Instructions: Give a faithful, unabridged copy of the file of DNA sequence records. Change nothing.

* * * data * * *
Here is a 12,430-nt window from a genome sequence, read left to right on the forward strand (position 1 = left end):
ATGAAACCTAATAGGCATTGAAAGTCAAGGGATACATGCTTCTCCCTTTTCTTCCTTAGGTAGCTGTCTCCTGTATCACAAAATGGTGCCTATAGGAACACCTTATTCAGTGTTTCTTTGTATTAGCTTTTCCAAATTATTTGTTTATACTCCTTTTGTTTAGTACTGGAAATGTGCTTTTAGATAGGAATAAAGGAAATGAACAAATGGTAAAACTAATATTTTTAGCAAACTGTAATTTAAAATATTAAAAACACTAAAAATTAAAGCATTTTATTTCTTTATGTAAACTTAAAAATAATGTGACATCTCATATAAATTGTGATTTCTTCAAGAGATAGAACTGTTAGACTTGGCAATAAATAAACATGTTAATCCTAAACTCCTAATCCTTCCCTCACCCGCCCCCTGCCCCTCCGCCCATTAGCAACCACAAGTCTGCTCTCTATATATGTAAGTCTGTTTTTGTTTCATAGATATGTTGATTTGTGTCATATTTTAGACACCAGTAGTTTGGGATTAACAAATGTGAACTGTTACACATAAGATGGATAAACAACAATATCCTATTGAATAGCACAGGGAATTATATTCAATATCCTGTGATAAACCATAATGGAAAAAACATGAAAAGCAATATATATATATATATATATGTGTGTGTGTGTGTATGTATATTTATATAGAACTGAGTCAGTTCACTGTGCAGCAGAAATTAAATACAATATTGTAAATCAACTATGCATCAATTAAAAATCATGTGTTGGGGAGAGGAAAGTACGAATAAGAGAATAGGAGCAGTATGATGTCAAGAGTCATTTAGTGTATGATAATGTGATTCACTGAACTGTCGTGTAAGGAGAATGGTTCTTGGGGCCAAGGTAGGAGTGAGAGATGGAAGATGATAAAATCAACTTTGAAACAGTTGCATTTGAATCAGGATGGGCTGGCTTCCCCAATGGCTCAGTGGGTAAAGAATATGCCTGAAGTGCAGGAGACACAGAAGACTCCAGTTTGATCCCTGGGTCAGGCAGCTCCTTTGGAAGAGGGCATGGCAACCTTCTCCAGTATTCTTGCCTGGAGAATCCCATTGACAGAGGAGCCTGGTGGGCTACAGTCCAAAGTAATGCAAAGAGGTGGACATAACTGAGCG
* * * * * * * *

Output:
Here is a 12,430-nt window from a genome sequence, read left to right on the forward strand (position 1 = left end):
ATGAAACCTAATAGGCATTGAAAGTCAAGGGATACATGCTTCTCCCTTTTCTTCCTTAGGTAGCTGTCTCCTGTATCACAAAATGGTGCCTATAGGAACACCTTATTCAGTGTTTCTTTGTATTAGCTTTTCCAAATTATTTGTTTATACTCCTTTTGTTTAGTACTGGAAATGTGCTTTTAGATAGGAATAAAGGAAATGAACAAATGGTAAAACTAATATTTTTAGCAAACTGTAATTTAAAATATTAAAAACACTAAAAATTAAAGCATTTTATTTCTTTATGTAAACTTAAAAATAATGTGACATCTCATATAAATTGTGATTTCTTCAAGAGATAGAACTGTTAGACTTGGCAATAAATAAACATGTTAATCCTAAACTCCTAATCCTTCCCTCACCCGCCCCCTGCCCCTCCGCCCATTAGCAACCACAAGTCTGCTCTCTATATATGTAAGTCTGTTTTTGTTTCATAGATATGTTGATTTGTGTCATATTTTAGACACCAGTAGTTTGGGATTAACAAATGTGAACTGTTACACATAAGATGGATAAACAACAATATCCTATTGAATAGCACAGGGAATTATATTCAATATCCTGTGATAAACCATAATGGAAAAAACATGAAAAGCAATATATATATATATATATATGTGTGTGTGTGTGTATGTATATTTATATAGAACTGAGTCAGTTCACTGTGCAGCAGAAATTAAATACAATATTGTAAATCAACTATGCATCAATTAAAAATCATGTGTTGGGGAGAGGAAAGTACGAATAAGAGAATAGGAGCAGTATGATGTCAAGAGTCATTTAGTGTATGATAATGTGATTCACTGAACTGTCGTGTAAGGAGAATGGTTCTTGGGGCCAAGGTAGGAGTGAGAGATGGAAGATGATAAAATCAACTTTGAAACAGTTGCATTTGAATCAGGATGGGCTGGCTTCCCCAATGGCTCAGTGGGTAAAGAATATGCCTGAAGTGCAGGAGACACAGAAGACTCCAGTTTGATCCCTGGGTCAGGCAGCTCCTTTGGAAGAGGGCATGGCAACCTTCTCCAGTATTCTTGCCTGGAGAATCCCATTGACAGAGGAGCCTGGTGGGCTACAGTCCAAAGTAATGCAAAGAGGTGGACATAACTGAGCG